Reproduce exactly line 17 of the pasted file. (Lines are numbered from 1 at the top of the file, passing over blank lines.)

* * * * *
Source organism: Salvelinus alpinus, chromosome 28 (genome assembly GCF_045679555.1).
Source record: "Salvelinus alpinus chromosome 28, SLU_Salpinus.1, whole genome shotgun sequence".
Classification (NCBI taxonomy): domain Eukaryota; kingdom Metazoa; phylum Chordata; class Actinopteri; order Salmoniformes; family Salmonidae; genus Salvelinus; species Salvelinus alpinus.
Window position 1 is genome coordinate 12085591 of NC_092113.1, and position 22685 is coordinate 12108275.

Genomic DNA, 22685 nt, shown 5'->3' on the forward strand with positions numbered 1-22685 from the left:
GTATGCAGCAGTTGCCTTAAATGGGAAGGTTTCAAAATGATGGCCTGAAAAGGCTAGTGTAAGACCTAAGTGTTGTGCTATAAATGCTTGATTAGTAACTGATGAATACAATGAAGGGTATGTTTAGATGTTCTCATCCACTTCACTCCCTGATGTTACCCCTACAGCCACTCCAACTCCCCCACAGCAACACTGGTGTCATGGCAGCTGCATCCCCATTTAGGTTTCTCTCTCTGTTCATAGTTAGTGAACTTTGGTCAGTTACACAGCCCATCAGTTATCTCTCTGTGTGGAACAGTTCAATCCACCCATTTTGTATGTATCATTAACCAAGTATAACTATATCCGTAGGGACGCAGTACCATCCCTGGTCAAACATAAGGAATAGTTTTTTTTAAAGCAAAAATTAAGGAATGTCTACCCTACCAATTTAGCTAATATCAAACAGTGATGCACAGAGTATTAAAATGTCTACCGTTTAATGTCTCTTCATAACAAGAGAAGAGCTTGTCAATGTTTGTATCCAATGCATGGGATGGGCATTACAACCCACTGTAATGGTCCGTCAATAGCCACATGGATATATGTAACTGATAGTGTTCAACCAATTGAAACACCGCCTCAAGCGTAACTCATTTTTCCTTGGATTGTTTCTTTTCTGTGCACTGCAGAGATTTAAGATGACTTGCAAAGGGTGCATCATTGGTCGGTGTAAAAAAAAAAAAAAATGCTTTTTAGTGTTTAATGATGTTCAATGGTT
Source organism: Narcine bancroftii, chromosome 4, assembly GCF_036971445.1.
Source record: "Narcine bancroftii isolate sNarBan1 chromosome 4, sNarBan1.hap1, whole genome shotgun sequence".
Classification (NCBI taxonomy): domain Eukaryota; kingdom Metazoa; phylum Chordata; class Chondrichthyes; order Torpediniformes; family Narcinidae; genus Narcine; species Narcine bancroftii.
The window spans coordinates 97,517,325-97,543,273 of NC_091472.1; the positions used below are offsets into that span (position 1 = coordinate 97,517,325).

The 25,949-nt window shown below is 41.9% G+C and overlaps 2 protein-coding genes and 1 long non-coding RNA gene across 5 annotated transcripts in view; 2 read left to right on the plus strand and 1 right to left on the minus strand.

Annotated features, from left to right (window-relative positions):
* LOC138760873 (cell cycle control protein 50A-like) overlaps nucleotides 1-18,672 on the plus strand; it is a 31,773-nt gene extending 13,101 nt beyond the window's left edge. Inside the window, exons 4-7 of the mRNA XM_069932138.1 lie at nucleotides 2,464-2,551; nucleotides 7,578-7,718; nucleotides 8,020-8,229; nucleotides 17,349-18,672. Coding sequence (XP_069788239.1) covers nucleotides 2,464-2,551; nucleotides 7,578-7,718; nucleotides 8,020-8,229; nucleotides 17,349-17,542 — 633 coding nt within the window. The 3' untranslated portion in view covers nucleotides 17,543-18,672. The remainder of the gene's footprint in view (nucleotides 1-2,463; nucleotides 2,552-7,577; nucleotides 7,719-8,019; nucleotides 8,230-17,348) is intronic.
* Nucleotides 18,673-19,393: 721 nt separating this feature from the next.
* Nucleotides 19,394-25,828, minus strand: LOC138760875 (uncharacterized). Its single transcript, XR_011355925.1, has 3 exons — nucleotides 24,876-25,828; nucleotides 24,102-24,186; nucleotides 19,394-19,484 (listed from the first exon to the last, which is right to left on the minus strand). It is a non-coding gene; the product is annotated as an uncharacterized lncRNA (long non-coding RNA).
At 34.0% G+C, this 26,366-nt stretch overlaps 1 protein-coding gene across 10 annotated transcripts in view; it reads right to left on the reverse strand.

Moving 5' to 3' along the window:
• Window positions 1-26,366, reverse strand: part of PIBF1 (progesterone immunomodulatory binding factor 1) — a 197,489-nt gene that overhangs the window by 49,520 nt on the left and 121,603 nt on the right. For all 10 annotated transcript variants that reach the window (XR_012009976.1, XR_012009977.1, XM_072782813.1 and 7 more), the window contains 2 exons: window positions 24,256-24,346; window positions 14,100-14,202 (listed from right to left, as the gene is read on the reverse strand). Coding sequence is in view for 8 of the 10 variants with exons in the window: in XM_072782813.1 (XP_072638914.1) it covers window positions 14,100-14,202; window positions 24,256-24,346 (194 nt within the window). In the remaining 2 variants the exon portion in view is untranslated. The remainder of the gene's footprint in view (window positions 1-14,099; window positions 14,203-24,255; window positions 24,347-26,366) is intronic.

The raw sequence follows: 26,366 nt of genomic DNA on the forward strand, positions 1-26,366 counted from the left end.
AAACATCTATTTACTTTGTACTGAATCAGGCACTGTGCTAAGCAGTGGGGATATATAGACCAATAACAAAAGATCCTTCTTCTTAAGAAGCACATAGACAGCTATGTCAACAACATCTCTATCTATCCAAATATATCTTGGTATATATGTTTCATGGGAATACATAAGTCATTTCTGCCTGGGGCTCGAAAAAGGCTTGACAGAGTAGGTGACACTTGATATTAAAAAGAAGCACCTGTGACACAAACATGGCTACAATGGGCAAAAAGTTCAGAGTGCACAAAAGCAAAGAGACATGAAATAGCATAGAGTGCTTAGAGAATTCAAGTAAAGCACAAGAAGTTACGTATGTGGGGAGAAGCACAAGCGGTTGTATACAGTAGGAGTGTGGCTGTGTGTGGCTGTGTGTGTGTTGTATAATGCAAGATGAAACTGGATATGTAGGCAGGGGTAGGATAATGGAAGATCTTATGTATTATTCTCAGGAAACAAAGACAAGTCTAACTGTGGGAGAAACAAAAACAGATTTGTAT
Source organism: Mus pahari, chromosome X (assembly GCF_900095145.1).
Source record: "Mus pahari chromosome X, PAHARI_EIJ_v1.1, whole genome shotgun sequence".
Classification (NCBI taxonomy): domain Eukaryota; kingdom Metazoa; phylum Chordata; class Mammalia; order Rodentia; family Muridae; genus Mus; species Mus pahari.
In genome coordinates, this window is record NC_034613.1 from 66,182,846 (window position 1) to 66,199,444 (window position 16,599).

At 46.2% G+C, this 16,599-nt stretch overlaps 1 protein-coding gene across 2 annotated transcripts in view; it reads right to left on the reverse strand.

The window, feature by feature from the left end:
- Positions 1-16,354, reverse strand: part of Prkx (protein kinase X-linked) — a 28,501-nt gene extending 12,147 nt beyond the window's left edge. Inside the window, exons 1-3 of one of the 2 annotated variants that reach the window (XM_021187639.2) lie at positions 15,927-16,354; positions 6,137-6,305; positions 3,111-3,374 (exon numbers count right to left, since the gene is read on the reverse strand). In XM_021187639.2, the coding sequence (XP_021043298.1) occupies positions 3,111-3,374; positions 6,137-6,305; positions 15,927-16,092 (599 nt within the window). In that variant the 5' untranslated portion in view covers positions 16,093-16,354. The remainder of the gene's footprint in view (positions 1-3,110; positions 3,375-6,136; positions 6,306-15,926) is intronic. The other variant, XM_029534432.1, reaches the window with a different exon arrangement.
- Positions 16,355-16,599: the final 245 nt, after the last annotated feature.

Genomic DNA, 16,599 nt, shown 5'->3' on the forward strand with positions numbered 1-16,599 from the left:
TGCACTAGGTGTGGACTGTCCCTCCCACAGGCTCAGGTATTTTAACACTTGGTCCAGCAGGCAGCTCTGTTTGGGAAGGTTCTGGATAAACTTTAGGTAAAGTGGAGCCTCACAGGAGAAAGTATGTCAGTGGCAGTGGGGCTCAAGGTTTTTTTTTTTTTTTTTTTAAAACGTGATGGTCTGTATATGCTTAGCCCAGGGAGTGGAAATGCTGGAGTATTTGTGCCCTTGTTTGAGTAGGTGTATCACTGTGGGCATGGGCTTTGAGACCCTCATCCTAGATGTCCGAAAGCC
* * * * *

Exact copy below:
Moving 5' to 3' along the window: